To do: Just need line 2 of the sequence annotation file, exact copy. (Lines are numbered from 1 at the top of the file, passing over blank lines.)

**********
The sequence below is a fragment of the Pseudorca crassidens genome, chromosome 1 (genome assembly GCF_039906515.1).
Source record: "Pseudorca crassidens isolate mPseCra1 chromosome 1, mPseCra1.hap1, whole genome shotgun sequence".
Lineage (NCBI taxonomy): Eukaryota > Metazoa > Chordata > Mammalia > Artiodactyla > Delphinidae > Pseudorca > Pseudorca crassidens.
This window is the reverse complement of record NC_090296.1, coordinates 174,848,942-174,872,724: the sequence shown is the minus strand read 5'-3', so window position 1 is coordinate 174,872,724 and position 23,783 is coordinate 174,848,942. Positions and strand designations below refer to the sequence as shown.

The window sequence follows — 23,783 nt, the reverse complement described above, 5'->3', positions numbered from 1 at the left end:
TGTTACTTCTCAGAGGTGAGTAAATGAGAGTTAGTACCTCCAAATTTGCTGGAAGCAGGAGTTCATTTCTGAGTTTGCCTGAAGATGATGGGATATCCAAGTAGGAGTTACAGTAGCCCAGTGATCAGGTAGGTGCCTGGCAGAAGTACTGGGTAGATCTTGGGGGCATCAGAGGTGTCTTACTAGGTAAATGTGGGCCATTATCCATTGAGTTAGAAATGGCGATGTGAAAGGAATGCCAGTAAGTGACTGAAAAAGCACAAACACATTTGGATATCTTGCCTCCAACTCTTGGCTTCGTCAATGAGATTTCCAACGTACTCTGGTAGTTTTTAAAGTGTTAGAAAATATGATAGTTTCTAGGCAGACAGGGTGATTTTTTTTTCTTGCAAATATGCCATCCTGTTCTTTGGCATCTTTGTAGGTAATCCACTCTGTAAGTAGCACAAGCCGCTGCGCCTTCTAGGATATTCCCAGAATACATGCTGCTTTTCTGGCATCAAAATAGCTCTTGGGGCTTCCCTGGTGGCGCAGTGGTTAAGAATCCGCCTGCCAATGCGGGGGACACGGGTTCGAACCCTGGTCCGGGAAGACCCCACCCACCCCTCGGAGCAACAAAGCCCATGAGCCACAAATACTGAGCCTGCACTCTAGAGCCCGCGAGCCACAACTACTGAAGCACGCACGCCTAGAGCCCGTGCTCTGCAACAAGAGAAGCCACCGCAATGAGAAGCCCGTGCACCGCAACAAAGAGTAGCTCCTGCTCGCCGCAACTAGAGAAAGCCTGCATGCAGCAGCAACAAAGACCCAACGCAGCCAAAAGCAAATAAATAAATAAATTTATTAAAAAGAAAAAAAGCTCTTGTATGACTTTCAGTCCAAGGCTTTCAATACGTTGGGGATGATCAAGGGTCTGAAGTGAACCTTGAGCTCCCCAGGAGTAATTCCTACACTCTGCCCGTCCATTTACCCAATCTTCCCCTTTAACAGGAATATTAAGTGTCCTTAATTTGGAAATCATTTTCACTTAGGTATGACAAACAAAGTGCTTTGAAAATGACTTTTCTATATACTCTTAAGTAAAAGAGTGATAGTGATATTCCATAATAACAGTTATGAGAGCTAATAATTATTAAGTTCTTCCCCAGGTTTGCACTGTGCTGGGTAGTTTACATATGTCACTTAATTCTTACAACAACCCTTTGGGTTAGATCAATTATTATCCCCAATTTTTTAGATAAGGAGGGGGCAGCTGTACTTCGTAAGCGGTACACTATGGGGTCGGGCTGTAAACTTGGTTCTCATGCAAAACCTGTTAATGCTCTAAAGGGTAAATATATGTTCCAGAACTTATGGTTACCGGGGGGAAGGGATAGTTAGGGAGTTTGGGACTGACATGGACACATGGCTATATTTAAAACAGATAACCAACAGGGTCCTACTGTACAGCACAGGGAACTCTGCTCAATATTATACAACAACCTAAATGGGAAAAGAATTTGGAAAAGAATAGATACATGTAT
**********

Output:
Source record: "Pseudorca crassidens isolate mPseCra1 chromosome 1, mPseCra1.hap1, whole genome shotgun sequence".